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Cohen widow suffers blow in bid to have her matrimonial home back


Cohen widow suffers blow in bid to have her matrimonial home back


Ms Sarah Wairimu Kamotho during an October 2019 court appearance in Nairobi. PHOTO | DENNIS ONSONGO | NMG

The widow of murdered Dutch tycoon Tob Cohen has suffered a setback after the High Court failed to order the State to return her matrimonial home following the withdrawal of a case in which she was accused of killing the businessman.

Sarah Wairimu wanted Justice Daniel Ogembo to direct the security agencies to vacate the Sh400 million home situated in Lower Kabete and hand it back to her.

She also wanted her car – a Porsche Cayenne – and her pet dog, which is being kept at the Kenya Society for the Protection and Care of Animals (KSPCA) in Karen.

ALSO READ: Cohen kin oppose Haji bid to drop charges on widow

Her lawyer Phillip Murgor also wanted the court to order that an inventory of the matrimonial home be taken to avoid theft and vandalism.

But the judge refrained from dealing with the request and failed to issue the orders sought. The home has been under the control of police since July 2019 over allegations that it is a scene of crime.

“On return of property held by police, they could be part of a dispute pending in other courts,” said Justice Ogembo while refraining himself from dealing with the issue.

Together with businessman Peter Karanja, Ms Wairimu had been accused of killing the tycoon in July 2019 an allegation that they denied.

Yesterday, the Director of Public Prosecutions received the court’s nod to withdraw the case paving way for the registration of the matter as an inquest.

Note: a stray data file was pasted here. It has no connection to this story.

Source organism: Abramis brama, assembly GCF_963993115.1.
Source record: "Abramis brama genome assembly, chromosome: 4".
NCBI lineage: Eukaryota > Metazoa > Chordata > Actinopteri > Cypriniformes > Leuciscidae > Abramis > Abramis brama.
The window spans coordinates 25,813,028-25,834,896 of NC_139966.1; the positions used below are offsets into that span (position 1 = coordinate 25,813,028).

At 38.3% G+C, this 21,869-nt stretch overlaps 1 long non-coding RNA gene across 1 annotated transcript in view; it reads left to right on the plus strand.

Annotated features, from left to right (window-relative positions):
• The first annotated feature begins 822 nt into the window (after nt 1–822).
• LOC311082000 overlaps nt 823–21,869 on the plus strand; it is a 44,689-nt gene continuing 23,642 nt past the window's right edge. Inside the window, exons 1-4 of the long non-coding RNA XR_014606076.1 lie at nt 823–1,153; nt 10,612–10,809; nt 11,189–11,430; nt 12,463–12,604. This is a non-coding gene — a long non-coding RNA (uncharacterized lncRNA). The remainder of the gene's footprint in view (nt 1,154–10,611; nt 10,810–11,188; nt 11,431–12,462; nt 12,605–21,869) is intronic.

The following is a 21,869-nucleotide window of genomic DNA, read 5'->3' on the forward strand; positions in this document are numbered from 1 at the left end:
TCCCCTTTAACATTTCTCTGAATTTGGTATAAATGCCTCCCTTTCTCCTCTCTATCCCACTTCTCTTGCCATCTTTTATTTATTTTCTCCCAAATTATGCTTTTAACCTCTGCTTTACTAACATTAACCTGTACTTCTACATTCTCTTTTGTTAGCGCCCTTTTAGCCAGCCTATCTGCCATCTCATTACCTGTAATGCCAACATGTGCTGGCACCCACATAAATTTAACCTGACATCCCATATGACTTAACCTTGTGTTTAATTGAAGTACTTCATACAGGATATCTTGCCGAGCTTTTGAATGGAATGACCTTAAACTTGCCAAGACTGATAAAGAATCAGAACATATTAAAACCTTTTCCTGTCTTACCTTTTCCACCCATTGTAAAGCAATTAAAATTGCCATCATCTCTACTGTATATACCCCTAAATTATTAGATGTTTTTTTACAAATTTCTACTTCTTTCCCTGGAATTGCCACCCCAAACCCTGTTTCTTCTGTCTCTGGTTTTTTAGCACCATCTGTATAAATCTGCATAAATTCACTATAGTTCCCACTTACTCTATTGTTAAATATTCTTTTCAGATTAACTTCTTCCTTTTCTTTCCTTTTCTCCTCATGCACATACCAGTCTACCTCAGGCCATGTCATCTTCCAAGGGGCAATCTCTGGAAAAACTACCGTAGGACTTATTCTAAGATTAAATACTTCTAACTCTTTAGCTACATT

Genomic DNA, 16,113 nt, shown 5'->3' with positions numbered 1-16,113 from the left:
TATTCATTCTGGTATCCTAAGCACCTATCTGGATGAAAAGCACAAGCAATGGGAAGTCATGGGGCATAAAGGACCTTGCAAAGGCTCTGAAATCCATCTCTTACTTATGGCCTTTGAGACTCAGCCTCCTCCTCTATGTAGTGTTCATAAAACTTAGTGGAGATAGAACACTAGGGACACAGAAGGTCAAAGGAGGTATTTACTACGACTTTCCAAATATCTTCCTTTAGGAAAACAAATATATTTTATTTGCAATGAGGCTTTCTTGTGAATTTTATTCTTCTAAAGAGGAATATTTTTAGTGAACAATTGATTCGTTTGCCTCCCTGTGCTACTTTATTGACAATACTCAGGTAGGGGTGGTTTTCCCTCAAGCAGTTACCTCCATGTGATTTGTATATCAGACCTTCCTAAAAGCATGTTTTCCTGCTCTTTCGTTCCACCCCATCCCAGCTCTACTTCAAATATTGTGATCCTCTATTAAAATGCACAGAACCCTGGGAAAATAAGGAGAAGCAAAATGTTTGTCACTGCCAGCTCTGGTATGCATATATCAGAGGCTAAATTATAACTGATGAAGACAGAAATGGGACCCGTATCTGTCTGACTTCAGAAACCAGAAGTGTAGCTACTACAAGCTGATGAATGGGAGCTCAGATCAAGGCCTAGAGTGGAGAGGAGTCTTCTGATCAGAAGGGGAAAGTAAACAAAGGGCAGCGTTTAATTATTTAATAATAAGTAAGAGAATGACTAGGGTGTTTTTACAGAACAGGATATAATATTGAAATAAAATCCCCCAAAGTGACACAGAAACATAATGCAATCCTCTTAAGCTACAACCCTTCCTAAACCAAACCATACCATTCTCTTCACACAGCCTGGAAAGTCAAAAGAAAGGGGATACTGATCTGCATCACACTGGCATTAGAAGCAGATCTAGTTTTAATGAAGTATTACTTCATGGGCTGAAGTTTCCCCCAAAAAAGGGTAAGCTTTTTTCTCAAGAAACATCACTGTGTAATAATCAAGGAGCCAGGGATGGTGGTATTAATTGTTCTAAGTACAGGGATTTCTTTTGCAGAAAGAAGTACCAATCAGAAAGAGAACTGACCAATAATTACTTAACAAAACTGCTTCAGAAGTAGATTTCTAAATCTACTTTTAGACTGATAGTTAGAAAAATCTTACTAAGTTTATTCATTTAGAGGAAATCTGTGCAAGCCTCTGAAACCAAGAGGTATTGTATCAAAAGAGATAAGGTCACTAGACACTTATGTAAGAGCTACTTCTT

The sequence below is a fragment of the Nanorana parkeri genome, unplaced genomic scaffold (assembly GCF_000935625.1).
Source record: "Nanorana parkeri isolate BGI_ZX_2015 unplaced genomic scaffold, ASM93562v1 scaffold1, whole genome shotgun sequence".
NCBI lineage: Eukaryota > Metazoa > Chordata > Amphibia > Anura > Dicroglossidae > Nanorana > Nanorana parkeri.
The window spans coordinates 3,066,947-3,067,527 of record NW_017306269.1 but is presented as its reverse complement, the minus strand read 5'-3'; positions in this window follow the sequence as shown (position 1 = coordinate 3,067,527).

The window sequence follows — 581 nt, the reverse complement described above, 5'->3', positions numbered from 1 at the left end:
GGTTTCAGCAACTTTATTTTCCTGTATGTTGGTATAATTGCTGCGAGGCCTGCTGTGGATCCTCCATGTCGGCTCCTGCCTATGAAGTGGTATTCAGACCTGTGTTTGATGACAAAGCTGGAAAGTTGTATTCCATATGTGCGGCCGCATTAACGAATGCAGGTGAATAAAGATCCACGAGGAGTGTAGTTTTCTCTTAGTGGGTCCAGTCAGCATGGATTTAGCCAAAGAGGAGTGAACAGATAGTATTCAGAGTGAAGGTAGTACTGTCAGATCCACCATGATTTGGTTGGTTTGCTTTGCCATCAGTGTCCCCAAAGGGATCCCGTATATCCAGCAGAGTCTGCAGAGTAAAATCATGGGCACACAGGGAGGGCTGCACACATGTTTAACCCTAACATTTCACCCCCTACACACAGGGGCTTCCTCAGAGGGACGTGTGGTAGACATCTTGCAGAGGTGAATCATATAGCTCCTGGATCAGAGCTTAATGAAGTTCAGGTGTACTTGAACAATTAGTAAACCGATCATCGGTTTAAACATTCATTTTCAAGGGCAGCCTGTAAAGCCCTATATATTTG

Justice Ogembo dismissed the objection by the family of the murdered tycoon against the prosecutors’ decision to withdraw the murder charges.

The judge said the family’s objections lacked merit and he was not convinced by their argument that the Director of Public Prosecutions acted in bad faith while deciding to withdraw the charges.

“This court is not convinced by victims that DPP exercised his powers in bad faith and the objections raised do not have merit and are dismissed. I allow the “Nolle prosequi” (not to wish to prosecute). The accused persons are accordingly discharged,” said the judge.

READ: Cohen sister wants widow to drop family name in lawsuit

The ruling paves way for registration of a judicial inquest case at the chief magistrate’s court to establish the cause and circumstances leading to the death of the tycoon, whose body was discovered in an underground water tank at his home compound in Kitisuru, Spring Valley, Nairobi in September 2019.

Cohen, aged 71, had been reported missing on July 19, 2019, but DCI detectives failed to locate him until the body was discovered in the tank on September 13, 2019, by homicide detectives.

This led to the arrest of the widow and the businessman.

But the widow has since stated that she was fixed in the murder and two politicians were involved in the disappearance and death of her husband.

She alleges that police investigators were used to cover up and protect the alleged killers.

Though she has not named the said politicians, who she describes as “well-known and closely associated with the former government”, Ms Wairimu says they wanted to take over her husband’s property and disinherit her.

She is pushing for fresh investigations and grilling of former DCI boss George Kinoti.

The court noted yesterday that the widow and the businessman have been discharged but not acquitted and that they may be charged should the inquest find their culpability in Cohen’s death.

Ms Kamotho together with Mr Karanja was charged with the tycoon’s murder in October 2019.

However, the trial failed to commence after investigators failed to supply the defence lawyers with the evidence.

“It is not denied by the DPP and the victim that the defence has never been supplied with documentary evidence held by the prosecution. This has impeded the commencement of the trial,” said Justice Ogembo.

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